Philip Kaplan is a 38 year old non practicing attorney living in Towson, Maryland. He accepted Christ in 2016 and feels called upon to speak about his conversion from a nonbeliever to a Christian. In the following series of blog posts, he will reflect on both his personal life and the philosophical issues pertaining to faith.

Part 2

When I turned 32, my life must have looked pretty good from the outside. I was employed as an attorney whose job it was to represent parents in custody cases initiated by Child Protective Services. It was an important, if difficult, job, and I did it well. I had been at it for four years. I was known as a reasonable but tough advocate, one who would gladly work out agreements with the other side but who would not hesitate to fight a matter in court if I believed this was the only way to protect my clients’ interests. I had successfully litigated numerous trials and contested hearings, so any opposing lawyers knew that when I spoke of a courtroom battle, I meant exactly that.

Apart from my work, I would volunteer as one of the scorers in local high school mock trial competitions, as well as one of the appellate moot court judges in law school practice exercises. I enjoyed these activities immensely.

My social life in general had drastically improved from when I was a teenager. I now had very good friends.

I also had a girlfriend of over six years, and to everyone else, we appeared to have the perfect relationship. However, at the end of the day, we just weren’t compatible. Eventually, we both concluded that we had taken our relationship as far as it would go.

After we broke up, I began dating. Or rather, trying to date. I used internet sites. It was difficult. Intensely difficult. I would periodically get actual, in person dates, but it felt like I was constantly being rejected. The whole process was demoralizing. I tried meeting women in other contexts. That was similarly frustrating.

My loneliness grew.

I had no answers. As an atheist, I had backed myself into a corner. For my entire adult life, I had adopted the harsh view that we’re living in a world devoid of higher meaning or benevolent rule. I had nothing in which to place my faith other than myself, in my ability to seek out and obtain the tangible rewards of this life through my own efforts. And I thought I had done so. It was supposed to be ok because I was one of the strong ones. I was a winner. Yet despite all the ways I had been outwardly successful, I had failed in the one area of life that I cared about more than anything else: having a loving, passionate romantic relationship.

By the time I was 34, I could no longer pretend that I was merely unhappy. In fact, I began experiencing all-too-familiar feelings of hopelessness that I remembered from my teen years. I slowly realized, much to my horror, that I was becoming depressed again.

My work suffered. I felt like I could no longer handle a full-time job. At first, I tried shortening my hours using my accumulated paid sick leave. I got documentation from my therapist that it was medically necessary.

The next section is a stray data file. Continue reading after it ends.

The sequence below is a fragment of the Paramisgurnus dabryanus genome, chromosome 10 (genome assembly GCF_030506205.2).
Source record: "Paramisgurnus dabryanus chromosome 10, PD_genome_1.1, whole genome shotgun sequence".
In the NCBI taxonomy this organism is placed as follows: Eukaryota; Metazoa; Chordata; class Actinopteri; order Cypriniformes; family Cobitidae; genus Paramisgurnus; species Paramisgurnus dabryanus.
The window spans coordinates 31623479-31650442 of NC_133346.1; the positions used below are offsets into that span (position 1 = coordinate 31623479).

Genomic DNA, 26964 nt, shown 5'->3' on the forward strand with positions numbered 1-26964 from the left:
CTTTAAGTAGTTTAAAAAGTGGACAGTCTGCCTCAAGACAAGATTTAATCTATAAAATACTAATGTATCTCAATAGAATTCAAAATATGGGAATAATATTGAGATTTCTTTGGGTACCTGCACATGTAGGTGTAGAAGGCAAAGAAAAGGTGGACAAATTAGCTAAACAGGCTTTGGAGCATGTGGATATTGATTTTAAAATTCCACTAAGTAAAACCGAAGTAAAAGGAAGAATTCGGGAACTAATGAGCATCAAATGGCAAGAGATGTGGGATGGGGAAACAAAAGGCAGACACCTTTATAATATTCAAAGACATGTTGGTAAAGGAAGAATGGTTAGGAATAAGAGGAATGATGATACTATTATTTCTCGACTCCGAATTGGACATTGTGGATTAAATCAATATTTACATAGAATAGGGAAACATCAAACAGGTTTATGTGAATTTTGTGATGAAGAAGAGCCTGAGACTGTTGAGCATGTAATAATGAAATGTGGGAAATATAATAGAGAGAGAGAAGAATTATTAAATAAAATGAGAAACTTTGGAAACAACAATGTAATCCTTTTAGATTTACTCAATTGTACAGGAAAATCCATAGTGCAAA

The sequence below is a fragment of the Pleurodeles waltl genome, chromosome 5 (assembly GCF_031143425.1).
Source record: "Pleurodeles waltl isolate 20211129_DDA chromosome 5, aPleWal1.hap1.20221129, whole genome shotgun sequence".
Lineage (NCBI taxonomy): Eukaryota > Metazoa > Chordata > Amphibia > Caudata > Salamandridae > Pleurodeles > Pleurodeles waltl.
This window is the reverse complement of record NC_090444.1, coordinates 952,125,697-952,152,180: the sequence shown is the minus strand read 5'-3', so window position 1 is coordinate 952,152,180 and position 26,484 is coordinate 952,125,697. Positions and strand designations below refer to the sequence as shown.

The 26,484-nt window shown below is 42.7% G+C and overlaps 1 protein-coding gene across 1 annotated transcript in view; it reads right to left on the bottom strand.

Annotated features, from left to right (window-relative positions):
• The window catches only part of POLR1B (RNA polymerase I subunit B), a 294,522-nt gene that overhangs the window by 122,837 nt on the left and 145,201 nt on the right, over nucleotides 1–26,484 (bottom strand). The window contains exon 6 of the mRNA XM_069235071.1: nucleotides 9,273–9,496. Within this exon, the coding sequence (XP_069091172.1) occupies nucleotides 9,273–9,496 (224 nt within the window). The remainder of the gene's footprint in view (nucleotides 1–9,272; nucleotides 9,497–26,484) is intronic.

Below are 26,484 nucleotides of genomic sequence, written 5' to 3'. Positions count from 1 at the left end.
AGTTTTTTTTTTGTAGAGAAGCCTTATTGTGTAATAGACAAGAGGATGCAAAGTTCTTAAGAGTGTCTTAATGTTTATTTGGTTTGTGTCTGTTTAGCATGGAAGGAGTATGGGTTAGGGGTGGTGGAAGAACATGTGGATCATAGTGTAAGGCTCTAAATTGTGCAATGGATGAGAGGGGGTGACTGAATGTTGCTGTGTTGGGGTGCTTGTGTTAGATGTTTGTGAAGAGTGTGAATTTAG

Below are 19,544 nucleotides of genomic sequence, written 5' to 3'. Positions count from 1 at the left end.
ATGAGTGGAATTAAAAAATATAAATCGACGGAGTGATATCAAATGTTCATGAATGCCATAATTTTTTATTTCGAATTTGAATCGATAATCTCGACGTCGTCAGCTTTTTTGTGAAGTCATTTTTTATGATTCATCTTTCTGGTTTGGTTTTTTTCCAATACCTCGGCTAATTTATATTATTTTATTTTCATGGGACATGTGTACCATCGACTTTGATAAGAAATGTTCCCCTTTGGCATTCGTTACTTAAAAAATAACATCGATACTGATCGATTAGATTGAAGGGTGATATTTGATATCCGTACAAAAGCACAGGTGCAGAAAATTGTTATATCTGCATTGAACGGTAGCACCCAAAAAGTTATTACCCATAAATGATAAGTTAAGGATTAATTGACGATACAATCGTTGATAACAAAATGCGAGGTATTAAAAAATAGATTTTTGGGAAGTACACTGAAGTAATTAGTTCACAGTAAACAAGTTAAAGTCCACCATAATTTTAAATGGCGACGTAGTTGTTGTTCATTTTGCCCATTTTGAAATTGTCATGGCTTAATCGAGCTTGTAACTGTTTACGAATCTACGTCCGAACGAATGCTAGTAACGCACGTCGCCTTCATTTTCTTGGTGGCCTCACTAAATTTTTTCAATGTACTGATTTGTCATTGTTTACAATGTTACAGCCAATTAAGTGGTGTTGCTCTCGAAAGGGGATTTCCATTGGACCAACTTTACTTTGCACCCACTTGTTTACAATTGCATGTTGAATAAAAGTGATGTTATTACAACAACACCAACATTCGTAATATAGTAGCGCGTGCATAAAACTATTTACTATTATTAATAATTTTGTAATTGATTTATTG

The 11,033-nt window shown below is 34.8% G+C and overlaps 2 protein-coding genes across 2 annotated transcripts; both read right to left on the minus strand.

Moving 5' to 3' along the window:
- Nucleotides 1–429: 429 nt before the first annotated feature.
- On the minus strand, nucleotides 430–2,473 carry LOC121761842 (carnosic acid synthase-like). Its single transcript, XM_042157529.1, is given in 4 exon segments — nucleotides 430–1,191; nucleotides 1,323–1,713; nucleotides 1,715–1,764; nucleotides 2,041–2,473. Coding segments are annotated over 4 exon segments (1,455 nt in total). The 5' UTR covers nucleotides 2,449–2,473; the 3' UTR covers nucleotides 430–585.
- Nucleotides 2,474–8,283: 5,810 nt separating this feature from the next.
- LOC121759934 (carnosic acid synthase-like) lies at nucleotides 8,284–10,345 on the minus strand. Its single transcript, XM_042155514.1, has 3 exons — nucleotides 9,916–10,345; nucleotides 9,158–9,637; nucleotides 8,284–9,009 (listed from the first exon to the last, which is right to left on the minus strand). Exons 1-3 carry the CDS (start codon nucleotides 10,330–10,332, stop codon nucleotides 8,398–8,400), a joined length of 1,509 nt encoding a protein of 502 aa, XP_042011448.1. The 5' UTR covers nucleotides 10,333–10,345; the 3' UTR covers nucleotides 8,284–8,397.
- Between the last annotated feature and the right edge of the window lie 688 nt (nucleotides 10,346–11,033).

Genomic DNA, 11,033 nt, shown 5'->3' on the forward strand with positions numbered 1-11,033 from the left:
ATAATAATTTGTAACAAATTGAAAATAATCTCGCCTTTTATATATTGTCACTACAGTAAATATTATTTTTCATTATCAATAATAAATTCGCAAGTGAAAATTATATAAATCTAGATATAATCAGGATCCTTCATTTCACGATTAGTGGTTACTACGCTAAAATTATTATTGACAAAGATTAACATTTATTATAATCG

But my depression worsened. About four months shy of my 36th birthday, I quit my job. I had gotten so depressed that I simply couldn’t continue at it.

When I turned 37, I had been unemployed for well over a year. I was still single and lonely. I couldn’t believe how messed up my life had become. I was back to having no motivation, like when I was 15.

I began to do some serious thinking about the life that I had led. A life of professional ambition, achievement, and jumping through hoops. A life focused on attaining status, recognition, and respect from the outside world. A life without faith. Where there is no God. Where one’s position in this world is all that matters.

A life that led me right back into the clutches of severe depression.

Why did I value these things so much? What good had it done me?

I began questioning some of my long-held beliefs and attitudes. Here I was, forced to confront that my own efforts had failed. I was stuck in a miserable situation and saw no way to change it. I was absolutely desperate.

My best friend, a born again Christian, began talking to me gently about faith. She would say, “All Jesus wants is for people to accept His love. That’s it. Accept His free gift of salvation. There’s nothing else He requires of you.”

As much as I was used to my atheism, I had to admit that Christian doctrine, if true, sounded so wonderful. Jesus wasn’t judging my merits. He didn’t care about my standardized test scores or academic/professional accomplishments. He didn’t want me to “earn” anything, only to accept something I could not possibly earn.

I began to realize that if God didn’t exist, if Christian doctrine were not true, then it was truly hopeless because I had spent my entire adult life searching for answers in this world, and I had found nothing. I was out of ideas. My pride in my own ways was being revealed as less and less justified.

Did I dare to abandon my longstanding atheism and be open to Christian faith? Did I dare to do something so unexpected, so “out of character” for me as to accept Jesus Christ as my Lord and Personal Savior?

I looked at my future in the event that there is no God, and I saw a big void. Did I come this far for there to be a void? Did I really, in my heart of hearts, believe that there is nothing beyond this world?

This is when God pulled me toward Him.

I was 37 when I accepted Christ and became saved.


Philip Kaplan


Note: The author welcomes any comments or questions about his faith and journey. He can be reached by email at